Unfortunately, if sex workers are still interacting with their clients, who have now become criminals under the law, the police are going to have a direct interest in their lives and their business. They may conduct surveillance, and that may involve filming without consent – or, as this case in Oklahoma shows, other people might spy on them.
Side by side
The debate as to whether sex work should be criminalised or decriminalised is a long, drawn out one featuring anger on both sides, as The Canary has outlined in the past. Sex worker-led groups like the Sex Worker Open University (SWOU) and English Collective of Prostitutes (ECP) campaign tirelessly for decriminalisation, following the belief that only under a decriminalised system will sex workers be able to navigate employment with increased rights and without fear of the police tracking them and, as seen in Belfast, arresting them. This model has backing from Amnesty International, UNAIDS, and the World Health Organization, among others.
Those who support criminalisation models like the Nordic or End Demand model, meanwhile, believe that decriminalisation only enables men who exploit women to do so freely. The rationale behind this belief has been laid out clearly in the Republic of Ireland, where Justice Minister Frances Fitzgerald refused on 2 August to decriminalise brothel-keeping for fear of managers using that legality to further exploit workers. As already described, sex workers find working together increases safety. But Fitzgerald does not consider that this benefit outweighs the harm that might be caused. This model has support from women’s organisations including Equality Now, and journalists including Julie Bindel.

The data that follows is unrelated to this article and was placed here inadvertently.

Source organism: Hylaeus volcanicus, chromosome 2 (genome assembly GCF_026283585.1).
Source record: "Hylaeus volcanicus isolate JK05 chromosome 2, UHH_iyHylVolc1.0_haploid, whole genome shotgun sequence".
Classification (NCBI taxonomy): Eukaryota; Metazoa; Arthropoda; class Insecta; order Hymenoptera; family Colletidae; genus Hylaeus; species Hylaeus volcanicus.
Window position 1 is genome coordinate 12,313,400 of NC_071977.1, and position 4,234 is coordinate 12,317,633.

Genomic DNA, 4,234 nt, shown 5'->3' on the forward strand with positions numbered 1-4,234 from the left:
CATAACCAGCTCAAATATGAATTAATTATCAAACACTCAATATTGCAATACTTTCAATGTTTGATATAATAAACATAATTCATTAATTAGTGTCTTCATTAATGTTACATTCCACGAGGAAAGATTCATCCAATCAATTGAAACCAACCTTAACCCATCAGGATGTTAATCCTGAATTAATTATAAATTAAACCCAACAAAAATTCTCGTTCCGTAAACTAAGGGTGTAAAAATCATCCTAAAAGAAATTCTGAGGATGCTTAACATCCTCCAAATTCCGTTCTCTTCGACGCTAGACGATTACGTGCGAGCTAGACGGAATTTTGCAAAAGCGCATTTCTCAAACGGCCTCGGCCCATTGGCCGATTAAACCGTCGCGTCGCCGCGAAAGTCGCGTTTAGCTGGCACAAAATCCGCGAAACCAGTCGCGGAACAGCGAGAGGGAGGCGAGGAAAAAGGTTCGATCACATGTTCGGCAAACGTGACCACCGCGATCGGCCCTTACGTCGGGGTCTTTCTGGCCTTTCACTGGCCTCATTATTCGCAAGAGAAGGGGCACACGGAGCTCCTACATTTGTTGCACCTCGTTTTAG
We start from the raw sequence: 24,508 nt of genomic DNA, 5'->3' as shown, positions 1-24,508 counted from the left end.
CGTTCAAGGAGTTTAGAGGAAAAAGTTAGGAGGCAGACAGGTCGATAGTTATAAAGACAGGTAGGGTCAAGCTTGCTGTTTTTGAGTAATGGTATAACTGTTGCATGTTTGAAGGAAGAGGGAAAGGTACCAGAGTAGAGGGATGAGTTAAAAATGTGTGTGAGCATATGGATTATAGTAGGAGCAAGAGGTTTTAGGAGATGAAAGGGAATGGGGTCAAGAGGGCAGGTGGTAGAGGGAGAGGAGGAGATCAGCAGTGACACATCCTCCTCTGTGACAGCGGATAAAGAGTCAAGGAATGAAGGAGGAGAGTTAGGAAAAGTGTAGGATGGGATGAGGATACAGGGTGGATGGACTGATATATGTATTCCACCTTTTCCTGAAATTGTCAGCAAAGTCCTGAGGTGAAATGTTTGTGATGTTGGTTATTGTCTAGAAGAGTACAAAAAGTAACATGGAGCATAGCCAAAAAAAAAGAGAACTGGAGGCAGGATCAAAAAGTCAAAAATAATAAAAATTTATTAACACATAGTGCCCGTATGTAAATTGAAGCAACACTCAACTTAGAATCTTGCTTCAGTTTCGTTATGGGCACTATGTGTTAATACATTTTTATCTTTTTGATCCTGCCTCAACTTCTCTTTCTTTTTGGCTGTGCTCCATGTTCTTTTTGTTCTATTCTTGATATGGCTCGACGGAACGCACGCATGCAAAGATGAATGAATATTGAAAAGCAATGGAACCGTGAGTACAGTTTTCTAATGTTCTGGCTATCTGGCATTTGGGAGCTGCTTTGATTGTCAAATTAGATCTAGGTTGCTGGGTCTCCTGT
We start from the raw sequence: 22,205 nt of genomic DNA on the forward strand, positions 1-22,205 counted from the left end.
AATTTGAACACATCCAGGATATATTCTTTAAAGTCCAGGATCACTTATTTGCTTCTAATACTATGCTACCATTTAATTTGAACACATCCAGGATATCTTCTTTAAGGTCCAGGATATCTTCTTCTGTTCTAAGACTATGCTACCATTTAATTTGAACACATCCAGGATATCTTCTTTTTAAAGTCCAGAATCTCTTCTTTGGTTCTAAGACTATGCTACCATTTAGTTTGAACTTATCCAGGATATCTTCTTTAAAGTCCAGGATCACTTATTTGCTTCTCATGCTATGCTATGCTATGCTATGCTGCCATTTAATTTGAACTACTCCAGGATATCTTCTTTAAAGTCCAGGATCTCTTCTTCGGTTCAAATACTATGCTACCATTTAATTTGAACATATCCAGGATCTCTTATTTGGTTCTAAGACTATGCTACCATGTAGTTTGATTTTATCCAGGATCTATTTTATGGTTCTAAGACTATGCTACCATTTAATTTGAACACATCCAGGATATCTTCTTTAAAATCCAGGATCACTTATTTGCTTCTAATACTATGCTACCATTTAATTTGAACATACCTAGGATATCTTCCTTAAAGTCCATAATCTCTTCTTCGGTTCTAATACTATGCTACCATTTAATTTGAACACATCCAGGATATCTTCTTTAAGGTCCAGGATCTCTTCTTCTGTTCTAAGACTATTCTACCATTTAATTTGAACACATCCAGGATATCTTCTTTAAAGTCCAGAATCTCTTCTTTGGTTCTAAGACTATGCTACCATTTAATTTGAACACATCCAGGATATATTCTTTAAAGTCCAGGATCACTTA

Concerns for who?
Whichever side of the debate a person is on, many will agree that the verbal abuse and humiliation these Belfast women were subjected to was unacceptable. Sadly, those people who gathered to watch them being thrown out of the house – apparently seeing it as a family day out – will undoubtedly be of the opinion that sex work is wrong, that sex workers are wrong, and that it should be criminalised. Clearly, they have no concern for the women’s welfare at all.
Those who back criminalisation laws such as those implemented in Northern Ireland do not necessarily share the sentiments of the braying mob. But it’s hard to view the incident on camera as distinct from the impact of a law that inherently suggests the act of selling sex is wrong. Even if it is not directly criminalised, placing criminalisation on a range of other related elements, including purchase, suggests that those who engage in it are culpable.
Regardless, the silence surrounding this video and what it means for sex workers across Northern Ireland says more than enough. Treatment like this of women, whether or not they are sex workers and whether or not they are criminalised, is unacceptable.
To learn more about sex work, read Amnesty International’s work on the issue.
Get in touch with your MP to find out their views on sex work laws, and let your feelings either way be known.
Featured image via YouTube screengrab.